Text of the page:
Like many little girls, Renee Gonzales was obsessed with Cinderella. Unlike most little girls, she was not obsessed with the Disney princess, but rather with the Lesley Ann Warren role in the TV production of the Rodgers & Hammerstein musical. She was obsessed with a cartoon musical called Heidi’s Song. “I knew every song, every dance,” she says. “I would even copy the accents.”
It seems only natural that she would grow up to be a professional musical theater performer.
Gonzales describes herself as an imaginative child who loved creating and re-enacting stories.
“The bunk bed became a pirate ship,” she says. “The bush became a clothes-bush that grew princess dresses. The radio flyer wagon was a horse-drawn carriage.”
At age 8, she directed her first production.
“I found a play, complete with props list and character breakdowns, in my American Girl magazine,” she says. “I convinced my best friend Abbey to enlist her two younger brothers and sister to put on the show. We spent the whole day making props and rehearsing.”
The play was a huge hit among the parents.
“They laughed to tears,” she says. “I couldn’t understand that at the time. I think they were really taken by surprise that a little girl would be so passionate about putting on a play.”
Music was in her blood. “My Grandpa Pete was a drummer in a local jazz band,” she says. “He had a box full of percussion instruments I would raid whenever I visited. My little brother and two of my uncles play guitar. Most of my family members can sing and they appreciate music.”
When she was 12, she discovered a way to combine her love of performing with her love of music.
“I was at a choir retreat in North Carolina,” she says. “I felt out of place. I’d had an argument with a friend and was walking around in a funk. We had a musical performance with choreography to the song ‘Splish Splash.’ I felt so good learning the choreography, focusing on something positive. I finished the class and felt like a new person. It got me out of my own head which is why I think I’m so pulled to musical theater.”
When she was 13, she was ready for her first audition.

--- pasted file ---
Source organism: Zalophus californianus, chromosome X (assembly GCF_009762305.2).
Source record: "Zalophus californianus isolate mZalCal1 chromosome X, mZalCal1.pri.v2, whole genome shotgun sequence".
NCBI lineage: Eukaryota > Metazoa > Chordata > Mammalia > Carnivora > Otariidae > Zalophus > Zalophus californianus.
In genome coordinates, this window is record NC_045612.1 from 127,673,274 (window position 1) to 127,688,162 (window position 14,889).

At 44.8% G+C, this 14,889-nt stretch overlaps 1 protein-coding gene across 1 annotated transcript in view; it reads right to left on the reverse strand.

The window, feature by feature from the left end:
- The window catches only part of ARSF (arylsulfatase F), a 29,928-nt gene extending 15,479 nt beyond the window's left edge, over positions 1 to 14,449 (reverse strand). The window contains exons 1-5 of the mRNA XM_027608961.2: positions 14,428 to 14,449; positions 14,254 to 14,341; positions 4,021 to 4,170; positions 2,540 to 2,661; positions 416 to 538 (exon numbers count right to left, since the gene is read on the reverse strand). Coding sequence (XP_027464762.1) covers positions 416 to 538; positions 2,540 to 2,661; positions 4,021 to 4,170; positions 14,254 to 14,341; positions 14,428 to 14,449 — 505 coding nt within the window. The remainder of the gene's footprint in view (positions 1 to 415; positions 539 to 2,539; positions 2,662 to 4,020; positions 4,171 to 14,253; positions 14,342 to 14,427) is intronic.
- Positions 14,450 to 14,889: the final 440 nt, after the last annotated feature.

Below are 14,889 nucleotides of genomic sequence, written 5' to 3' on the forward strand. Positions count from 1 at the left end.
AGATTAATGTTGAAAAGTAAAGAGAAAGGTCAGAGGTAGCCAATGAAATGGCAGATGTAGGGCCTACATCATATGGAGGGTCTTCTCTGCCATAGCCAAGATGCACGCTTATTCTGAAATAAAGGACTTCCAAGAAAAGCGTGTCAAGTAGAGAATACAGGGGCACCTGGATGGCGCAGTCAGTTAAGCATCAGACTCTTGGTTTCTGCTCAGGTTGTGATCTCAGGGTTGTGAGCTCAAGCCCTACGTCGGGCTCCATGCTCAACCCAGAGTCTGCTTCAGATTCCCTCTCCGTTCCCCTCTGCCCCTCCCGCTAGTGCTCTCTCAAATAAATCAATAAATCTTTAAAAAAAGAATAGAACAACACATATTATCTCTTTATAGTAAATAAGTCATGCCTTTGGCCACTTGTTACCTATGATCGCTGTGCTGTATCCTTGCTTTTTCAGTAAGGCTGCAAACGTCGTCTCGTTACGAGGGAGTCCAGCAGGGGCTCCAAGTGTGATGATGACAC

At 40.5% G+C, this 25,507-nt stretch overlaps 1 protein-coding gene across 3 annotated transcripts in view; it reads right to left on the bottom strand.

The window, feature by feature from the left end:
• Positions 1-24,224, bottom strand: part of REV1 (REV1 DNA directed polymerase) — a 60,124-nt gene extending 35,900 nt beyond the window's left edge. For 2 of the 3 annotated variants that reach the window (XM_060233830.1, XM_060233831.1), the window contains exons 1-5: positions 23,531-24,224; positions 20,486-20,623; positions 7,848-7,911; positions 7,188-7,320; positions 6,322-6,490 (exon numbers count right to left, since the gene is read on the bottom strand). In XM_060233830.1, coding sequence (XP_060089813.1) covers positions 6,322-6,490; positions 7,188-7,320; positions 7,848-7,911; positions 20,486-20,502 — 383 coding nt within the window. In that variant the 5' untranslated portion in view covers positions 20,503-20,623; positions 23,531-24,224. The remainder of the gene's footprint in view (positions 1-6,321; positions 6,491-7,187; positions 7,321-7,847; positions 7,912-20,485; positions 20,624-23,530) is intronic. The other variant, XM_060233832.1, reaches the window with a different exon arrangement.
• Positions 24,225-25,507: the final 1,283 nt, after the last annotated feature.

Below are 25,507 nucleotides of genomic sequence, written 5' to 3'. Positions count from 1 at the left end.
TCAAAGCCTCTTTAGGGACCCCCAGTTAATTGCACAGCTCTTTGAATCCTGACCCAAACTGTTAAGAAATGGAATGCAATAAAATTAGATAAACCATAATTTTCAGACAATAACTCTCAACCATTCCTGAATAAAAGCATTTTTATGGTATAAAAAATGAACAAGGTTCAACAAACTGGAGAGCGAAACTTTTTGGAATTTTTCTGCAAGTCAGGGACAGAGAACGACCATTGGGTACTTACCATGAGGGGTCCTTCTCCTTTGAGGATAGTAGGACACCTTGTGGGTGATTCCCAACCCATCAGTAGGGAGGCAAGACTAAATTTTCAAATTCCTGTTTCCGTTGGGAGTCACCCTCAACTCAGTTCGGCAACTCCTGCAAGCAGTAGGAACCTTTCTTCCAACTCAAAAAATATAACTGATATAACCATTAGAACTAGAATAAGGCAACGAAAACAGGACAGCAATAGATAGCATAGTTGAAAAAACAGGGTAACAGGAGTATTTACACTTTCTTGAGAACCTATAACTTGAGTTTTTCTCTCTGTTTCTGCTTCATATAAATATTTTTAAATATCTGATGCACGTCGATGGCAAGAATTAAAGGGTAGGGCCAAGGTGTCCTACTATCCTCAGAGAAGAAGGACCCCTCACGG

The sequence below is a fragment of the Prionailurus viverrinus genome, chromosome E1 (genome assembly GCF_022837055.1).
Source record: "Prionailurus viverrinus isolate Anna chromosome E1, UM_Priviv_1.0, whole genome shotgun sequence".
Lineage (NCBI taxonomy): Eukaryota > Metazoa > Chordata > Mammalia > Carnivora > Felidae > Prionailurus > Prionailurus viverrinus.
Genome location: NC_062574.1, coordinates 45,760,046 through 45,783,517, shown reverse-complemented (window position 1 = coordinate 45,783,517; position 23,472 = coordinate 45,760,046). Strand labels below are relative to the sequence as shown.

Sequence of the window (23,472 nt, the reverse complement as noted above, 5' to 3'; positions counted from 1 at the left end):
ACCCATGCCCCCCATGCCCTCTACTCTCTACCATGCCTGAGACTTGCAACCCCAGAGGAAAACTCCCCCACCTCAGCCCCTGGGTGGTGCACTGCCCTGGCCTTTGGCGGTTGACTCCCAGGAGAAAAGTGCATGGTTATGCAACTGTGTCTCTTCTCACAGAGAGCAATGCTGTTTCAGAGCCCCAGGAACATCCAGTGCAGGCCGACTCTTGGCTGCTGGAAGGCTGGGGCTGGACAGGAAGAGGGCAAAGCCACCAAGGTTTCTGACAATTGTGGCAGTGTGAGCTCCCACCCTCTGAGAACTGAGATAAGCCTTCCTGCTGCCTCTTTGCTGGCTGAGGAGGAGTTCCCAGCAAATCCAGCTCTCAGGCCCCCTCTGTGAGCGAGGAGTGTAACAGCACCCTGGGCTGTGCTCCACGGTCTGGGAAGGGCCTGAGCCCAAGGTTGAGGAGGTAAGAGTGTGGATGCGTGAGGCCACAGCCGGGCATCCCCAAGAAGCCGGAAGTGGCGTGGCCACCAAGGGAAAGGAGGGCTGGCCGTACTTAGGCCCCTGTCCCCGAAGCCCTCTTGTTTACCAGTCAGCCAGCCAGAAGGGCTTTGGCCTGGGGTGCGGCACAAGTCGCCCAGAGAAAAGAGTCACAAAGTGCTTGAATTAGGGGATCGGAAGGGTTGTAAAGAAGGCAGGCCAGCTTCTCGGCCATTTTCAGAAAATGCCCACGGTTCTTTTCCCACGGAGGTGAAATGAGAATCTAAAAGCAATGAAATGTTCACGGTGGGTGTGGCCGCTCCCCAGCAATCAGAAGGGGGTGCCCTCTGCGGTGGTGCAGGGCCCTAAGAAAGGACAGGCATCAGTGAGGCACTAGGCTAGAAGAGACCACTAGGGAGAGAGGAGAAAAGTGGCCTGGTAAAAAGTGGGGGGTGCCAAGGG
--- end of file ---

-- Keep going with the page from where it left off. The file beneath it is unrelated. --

“The Missoula Children’s Theatre came to my school,” she says. “I had acne and braces, and my hair was always falling in my face.”
The organization was holding auditions for their signature musical, Beauty Lou and the Country Beast. They lined the kids up in the gym and asked them to step forward one by one and, with as much enthusiasm as they could muster, say, “Hi!” and state their name and age.
“I stepped out, grinning and excited,” she says, “and stated, ‘Hi!! My name is Renee and I’m 13!”
Crushingly, despite her exuberance and stage presence, she was rejected instantly. “They didn’t even let me sing ‘Row, Row, Row Your Boat’ like the kids who had made the first cut,” she says.
Unlike some of her fellow rejectees, however, she didn’t cry. Instead, she was filled with righteous indignation.
“I realized then and there,” she says, “that just because you’re overlooked doesn’t mean that you aren’t talented.”
Her self-assurance did not let this disappointment squelch her dream. She continued to go to auditions and two years later she was understudying Meg Boyd in Damn Yankees at Bishop Luers High School. She knew she had found her calling. In a few years, she shocked her family by announcing she was going to major in musical theater at Ball State. She graduated with her bachelor’s degree in 2006.
The following year she moved to New York City with the intention of trying to make it as a performer.
“Mainly I was just learning how to live and experience life,” she says. “I worked a dozen odd jobs, went on a six-month coast-to-coast national tour [playing Piglet in Winnie the Pooh], saw the country, became a professional waitress in Times Square, sang at cabarets and jazz clubs and met the most incredible people.”
The sweet, imaginative girl from Fort Wayne came of age in New York.
“New York is a big, beautiful beast,” she says. “Living there was eye-opening for me. I think that, more than anything, the city taught me how to look past my opinions of people and situations. I learned to see myself in others, to put myself in their place.”
Her enthusiastic charm helped make New York a better place, too.